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Media Queries and optimizing what data gets transferred

From: Henri Sivonen <hsivonen@iki.fi>
Date: Fri, 25 Jan 2013 14:20:49 +0200
Message-ID: <CAJQvAucqhWbz9EmqzXZ1sUbHe2b-+RW72x_c8FNueP9sRaB_GA@mail.gmail.com>
To: www-style@w3.org
Cc: Ilya Grigorik <ilya@igvita.com>
Media Queries solve the problem of applying the style rules that are
relevant to the current state of the user agent. Media Queries don't
solve the problem of promising to avoid the transfer of data that is
not relevant to the state of the user agent at the time of the page

It turns out that Web authors want the latter problem to be solved also.

What inspires me to write this e-mail to www-style today is a proposal
from Google that seeks to work around this problem on the HTTP level.
I think working around the design of Media Queries on the HTTP level
is the wrong solution. I think it would be much better to adjust the
way Media Queries work so that they don't need to be worked around.

The proposal comes in the form of a slide deck
and an RFC-style draft

In the slide deck, slide #4 treats the design of Media Queries as a
problem to be worked around and slide #6 identifies the JavaScript
library for working around the problem.

The slide deck then goes on to propose an HTTP-based solution instead
of proposing a modification to Media Queries.

To my knowledge, that there is a problem to be worked around has not
been raised at the CSS working group. I think it would be terribly sad
if Chrome went ahead and deployed an HTTP-based workaround before the
CSS working group even has a chance to address the problem. That's why
I'm raising this issue now here.

I understand that there are various situations where the user can do
things such as print, zoom or change screen orientation and browsers
have a good reason to already have downloaded the data that ends up
applying according to Media Queries after such a user-initiated change
of user agent state. That is, *I* understand why Media Queries work
how they work. However, to the extent Web authors prioritize the
avoidance of data transfer over the design's ability to dynamically
adapt to such changes of state, I think it would be better to give Web
authors that control with Media Queries instead of having Web authors
take that control by other means (JavaScript libraries or HTTP-level
solutions—either cookie-based or supported by the browser as in the
Client-Hints proposal).

Thus I propose that Media Queries gain a way to be flagged as
evaluated only at page load time such that the browser promises to the
Web author that it won't eagerly download data that's not applicable
in the state the browser is in during the page load.

For example, a nolive attribute could be introduced to indicate that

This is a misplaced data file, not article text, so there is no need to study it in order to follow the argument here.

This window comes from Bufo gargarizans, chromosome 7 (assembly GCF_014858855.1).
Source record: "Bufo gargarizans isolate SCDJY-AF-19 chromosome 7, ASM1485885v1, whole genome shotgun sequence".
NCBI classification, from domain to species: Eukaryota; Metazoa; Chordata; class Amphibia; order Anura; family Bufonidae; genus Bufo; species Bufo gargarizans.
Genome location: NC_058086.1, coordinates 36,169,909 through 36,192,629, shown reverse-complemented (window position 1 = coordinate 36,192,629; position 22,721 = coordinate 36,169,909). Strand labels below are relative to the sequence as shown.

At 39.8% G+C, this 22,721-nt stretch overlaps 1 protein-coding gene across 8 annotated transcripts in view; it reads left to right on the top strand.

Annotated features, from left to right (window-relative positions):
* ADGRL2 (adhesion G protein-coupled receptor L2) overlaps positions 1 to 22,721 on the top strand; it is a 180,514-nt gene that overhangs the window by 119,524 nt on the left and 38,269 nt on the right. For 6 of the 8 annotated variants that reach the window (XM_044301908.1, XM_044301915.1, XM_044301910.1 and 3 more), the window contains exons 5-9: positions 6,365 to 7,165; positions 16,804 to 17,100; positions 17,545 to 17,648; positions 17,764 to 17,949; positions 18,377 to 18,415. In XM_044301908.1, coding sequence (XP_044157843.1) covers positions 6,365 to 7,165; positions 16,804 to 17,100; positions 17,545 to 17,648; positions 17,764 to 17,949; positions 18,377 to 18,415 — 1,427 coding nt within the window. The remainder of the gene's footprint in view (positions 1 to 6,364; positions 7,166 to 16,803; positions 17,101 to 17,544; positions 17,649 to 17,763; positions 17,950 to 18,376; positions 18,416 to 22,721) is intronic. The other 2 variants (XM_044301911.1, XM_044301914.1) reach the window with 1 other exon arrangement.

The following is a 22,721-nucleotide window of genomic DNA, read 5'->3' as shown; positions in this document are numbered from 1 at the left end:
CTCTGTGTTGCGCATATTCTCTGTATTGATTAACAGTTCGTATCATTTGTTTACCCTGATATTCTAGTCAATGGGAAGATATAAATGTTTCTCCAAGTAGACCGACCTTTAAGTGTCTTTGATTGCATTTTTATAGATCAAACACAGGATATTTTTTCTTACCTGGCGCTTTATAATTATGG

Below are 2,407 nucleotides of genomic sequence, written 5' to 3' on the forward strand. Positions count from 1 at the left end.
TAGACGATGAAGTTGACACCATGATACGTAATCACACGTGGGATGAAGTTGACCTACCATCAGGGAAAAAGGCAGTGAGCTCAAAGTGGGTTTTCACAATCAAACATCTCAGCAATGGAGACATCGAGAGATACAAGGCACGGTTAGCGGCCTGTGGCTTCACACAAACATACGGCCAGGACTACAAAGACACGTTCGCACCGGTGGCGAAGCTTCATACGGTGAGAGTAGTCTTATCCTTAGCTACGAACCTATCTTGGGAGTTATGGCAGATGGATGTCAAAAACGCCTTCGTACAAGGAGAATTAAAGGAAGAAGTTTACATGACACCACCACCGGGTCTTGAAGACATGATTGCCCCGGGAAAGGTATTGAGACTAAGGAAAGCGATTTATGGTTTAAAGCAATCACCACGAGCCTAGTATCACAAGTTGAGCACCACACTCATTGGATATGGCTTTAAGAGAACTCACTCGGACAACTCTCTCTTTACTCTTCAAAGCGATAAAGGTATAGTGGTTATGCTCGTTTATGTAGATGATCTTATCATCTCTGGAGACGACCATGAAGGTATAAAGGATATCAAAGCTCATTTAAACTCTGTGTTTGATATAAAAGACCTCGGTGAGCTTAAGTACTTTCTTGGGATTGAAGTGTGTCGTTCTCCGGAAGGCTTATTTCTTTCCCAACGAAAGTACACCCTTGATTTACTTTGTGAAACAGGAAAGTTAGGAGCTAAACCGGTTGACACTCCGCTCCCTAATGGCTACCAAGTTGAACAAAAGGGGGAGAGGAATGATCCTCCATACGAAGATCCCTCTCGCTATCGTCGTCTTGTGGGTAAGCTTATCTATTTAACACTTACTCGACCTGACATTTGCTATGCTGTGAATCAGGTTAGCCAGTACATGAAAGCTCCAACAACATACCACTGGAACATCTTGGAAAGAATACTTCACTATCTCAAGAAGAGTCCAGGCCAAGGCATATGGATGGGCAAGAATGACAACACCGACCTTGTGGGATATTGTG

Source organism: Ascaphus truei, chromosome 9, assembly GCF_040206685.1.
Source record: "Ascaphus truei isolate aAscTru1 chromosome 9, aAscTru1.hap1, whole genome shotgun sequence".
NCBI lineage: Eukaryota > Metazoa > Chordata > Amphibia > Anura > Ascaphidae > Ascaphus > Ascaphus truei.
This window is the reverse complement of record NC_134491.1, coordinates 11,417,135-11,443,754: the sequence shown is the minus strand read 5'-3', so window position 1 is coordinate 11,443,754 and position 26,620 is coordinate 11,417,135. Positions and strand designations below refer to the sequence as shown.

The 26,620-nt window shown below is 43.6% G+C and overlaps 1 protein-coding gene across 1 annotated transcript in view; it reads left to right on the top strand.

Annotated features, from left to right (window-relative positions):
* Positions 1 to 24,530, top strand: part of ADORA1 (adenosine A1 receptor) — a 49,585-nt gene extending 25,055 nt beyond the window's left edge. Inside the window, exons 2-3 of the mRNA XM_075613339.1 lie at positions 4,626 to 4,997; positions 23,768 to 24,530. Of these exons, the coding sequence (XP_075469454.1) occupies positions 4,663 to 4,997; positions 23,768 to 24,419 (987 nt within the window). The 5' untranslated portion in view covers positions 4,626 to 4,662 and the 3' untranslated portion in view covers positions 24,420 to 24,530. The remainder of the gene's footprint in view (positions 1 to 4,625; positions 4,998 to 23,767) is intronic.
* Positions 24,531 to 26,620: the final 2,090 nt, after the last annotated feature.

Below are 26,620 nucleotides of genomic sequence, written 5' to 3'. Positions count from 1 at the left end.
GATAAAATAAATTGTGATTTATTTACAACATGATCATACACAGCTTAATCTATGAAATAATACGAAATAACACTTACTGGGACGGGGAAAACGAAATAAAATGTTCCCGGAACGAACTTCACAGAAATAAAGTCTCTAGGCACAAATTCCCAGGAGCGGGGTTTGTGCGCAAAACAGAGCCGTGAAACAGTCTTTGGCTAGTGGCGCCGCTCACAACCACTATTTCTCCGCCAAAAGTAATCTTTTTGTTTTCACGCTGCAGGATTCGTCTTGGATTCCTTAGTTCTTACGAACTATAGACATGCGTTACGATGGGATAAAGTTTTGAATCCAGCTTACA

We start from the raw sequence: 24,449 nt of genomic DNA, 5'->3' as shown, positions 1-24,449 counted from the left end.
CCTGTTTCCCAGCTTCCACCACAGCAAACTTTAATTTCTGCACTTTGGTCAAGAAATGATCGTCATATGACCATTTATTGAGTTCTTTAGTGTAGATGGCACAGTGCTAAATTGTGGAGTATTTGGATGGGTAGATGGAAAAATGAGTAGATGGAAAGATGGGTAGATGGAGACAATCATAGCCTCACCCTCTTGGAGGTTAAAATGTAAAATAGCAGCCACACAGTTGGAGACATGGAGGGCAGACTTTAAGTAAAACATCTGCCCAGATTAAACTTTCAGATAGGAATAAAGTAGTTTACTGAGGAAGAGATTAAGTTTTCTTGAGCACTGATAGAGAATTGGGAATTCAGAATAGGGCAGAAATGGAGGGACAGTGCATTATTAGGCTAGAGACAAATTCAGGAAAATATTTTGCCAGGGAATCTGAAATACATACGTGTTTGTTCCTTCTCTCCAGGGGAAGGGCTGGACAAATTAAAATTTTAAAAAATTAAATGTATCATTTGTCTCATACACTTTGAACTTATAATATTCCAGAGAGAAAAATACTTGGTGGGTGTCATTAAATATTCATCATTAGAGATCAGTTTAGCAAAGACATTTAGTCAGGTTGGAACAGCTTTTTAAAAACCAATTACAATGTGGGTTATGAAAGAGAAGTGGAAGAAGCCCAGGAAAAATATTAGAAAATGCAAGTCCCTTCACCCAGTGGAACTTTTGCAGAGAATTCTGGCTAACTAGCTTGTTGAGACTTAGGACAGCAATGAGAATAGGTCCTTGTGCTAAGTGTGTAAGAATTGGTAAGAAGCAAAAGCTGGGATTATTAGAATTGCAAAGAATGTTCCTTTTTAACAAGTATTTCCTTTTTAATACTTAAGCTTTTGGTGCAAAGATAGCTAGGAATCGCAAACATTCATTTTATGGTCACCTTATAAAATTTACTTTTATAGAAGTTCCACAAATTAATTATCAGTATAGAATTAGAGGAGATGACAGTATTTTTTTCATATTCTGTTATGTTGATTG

the MQ is not meant to be re-evaluated live as the UA state changes.
<link rel=stylesheet nolive media="screen and (max-device-width:
800px)" href="foo.css">
to make it so that the MQ is evaluated at load time and not
re-evaluated if the user zooms or rotates the device. Therefore,
foo.css can be left unloaded if the MQ does not match at page load
time. Don’t pay too much attention to the details of this example. I’m
sure the WG is better at designing the particulars. I’m just outlining
some solution to show that it’s possible to come up with one.

Reasons why I think introducing an HTTP-based solution would be worse
than adjusting CSS include:
 * HTTP caches don't know what the negotiation logic is, so they need
to check with the origin server for each Client-Hints header value
that they don't already have a cache key.
 * If the origin server doesn't get ETags right, intermediate caches
end up having a distinct copy of the data for each distinct
Client-Hints header value even if there is a smaller number of
different data alternatives on the origin server.
 * Pushing the resource selection logic in the browser and presenting
the browser with different URLs to choose from allows HTTP
intermediaries to operate simply with URL cache keys. Also, no special
logic is needed on the origin server.
 * Sending any HTTP header incurs extra traffic for all the sites that
don't pay attention to Client-Hints. That would be the whole Web at
least at first. That is, an HTTP-based solution involves a negative
externality for non-participating sites.
 * If we later find out that Client-Hints hasn't become popular enough
to justify the extra traffic, we will be unable to unbloat the HTTP
requests, because there's always *some* site that would break in the
face of such unbloating.
 * It's bad to have to add server-side logic when CSS almost has the
feature authors want but not exactly.
 * It's conceptually bad in terms of the learnability of the Web
Platform that a slight adjustment to the desired behavior would
involve changing the solution the author needs to apply to a
completely different technology in the stack (from MQ to HTTP
 * http://wiki.whatwg.org/wiki/Why_not_conneg

Henri Sivonen
Received on Friday, 25 January 2013 12:21:24 GMT

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